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Ancient History students dig up new experiences in Italy

Page last published: 21 Sep 2015

Ruin at CarsulaeThe Australian Carsulae Archaeological Project is going from strength to strength and giving Macquarie University students the opportunity to work on Ancient Roman sites in Italy.

A trip in July led by Macquarie Early Career Fellow Dr Jaye McKenzie-Clarke saw nine undergraduate students work with Italian archaeologists as part of the course unit AHIS 347 – Archaeological Fieldwork.

Over the course of four weeks, students were instructed in a variety of archaeological methods including pickaxing, shoveling, trowelling, brushing and pottery washing. They were taught to identify stratigraphic differences and correctly fill out stratigraphic unit documentation. Students were also able to see, first hand, the measures taken to conserve the site. This involved the reconstruction of walls damaged by the electrical cable and the capping of walls to ensure their conservation and protection from further degradation.

Nicole Holmes, a current Bachelor of Ancient History at Macquarie University says of the experience, "The first hand experience… was vital for my studies as well as improving my capabilities in archaeology and pottery analysis. In both the museum and the site we got to work alongside an encouraging and friendly Italian team which increased my enthusiasm and motivation for ancient history".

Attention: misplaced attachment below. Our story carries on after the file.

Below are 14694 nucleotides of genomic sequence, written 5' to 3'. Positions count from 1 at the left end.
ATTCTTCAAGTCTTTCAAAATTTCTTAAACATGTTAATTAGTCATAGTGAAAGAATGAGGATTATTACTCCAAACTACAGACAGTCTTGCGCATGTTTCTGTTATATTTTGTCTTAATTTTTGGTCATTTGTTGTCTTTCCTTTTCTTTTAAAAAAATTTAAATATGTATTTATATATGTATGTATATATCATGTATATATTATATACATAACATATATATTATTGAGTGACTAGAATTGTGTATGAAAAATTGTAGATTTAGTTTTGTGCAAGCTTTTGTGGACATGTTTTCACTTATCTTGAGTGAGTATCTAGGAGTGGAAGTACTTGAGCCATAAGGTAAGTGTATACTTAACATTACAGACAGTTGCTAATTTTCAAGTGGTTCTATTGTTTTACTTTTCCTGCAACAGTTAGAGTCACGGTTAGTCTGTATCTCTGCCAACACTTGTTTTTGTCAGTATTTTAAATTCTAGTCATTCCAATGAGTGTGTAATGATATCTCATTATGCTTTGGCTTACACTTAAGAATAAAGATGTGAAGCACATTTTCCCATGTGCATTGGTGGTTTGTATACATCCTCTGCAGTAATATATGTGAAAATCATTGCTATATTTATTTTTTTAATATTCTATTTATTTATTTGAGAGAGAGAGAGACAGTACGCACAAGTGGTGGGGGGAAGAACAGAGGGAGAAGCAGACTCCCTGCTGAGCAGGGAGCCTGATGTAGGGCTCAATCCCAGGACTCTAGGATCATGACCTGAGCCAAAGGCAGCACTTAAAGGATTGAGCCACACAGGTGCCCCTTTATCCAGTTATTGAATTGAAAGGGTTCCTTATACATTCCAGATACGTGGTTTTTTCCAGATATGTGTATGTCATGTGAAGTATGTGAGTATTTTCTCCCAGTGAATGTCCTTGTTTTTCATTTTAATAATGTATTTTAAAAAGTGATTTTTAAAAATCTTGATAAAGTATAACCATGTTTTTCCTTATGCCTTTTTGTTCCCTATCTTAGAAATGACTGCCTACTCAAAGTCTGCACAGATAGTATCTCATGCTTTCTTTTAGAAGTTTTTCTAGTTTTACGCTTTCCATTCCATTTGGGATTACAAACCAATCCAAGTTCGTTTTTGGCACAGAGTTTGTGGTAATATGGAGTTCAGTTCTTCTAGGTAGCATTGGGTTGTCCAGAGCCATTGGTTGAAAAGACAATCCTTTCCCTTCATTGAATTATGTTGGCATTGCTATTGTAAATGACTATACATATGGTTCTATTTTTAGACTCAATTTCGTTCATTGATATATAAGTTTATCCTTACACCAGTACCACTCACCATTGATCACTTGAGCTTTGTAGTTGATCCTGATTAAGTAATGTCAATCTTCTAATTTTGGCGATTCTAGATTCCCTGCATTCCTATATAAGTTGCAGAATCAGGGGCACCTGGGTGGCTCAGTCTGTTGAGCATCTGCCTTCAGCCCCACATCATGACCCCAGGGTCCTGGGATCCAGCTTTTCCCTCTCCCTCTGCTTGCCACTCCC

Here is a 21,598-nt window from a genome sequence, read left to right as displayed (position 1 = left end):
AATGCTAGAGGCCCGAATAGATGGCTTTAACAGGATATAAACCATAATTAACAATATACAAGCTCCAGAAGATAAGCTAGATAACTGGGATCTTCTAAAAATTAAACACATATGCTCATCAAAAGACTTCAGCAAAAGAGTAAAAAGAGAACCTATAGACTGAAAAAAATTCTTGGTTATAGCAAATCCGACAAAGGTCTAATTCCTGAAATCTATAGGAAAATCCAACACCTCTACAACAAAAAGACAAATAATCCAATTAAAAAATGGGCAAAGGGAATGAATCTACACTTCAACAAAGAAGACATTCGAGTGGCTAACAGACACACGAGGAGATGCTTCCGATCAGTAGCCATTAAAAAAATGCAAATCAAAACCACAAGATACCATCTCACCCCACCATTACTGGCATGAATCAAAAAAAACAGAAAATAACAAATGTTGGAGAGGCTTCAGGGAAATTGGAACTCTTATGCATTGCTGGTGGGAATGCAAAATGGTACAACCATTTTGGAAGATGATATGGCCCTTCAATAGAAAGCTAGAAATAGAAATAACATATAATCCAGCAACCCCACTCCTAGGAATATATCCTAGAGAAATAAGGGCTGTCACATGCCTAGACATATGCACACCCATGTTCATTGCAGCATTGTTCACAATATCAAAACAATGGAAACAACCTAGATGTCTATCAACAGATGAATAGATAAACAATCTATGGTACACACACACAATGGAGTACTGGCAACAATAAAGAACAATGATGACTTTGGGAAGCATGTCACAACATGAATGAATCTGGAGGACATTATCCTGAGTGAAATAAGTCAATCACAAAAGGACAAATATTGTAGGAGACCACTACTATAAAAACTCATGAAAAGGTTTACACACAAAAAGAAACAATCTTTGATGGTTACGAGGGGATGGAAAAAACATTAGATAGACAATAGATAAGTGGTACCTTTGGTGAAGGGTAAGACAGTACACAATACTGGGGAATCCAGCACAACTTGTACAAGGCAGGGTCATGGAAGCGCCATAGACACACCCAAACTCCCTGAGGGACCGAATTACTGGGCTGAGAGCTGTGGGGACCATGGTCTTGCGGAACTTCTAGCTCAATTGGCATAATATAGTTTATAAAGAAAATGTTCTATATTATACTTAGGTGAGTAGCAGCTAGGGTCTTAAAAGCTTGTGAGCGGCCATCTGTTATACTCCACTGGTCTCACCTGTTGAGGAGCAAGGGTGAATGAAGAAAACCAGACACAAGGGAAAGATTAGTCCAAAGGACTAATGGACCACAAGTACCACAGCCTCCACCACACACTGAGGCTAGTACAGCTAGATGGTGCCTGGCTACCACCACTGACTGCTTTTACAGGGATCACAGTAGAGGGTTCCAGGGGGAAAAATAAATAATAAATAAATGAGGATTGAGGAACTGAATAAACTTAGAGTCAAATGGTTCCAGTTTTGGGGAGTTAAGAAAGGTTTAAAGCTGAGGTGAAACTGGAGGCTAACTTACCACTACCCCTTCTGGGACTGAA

This is the second year of Macquarie Ancient History students working at this site and their excavations aimed to further expand and explore the site, along with identifying the impact of the installation of electrical cables through the area in the 20th century. This unique experience for students is something of a rarity, especially at undergraduate level, and speaks volumes about the research and partnership strengths of Macquarie University in the archaeological and ancient history fields.

"Participating in an actual Roman site, with Roman ruins and artefacts, is something that just can't be achieved in Australia. Not to mention, the finds at Carsulae are abundant and always interesting to work with… it was an unforgettable and rewarding experience." says Nicole.

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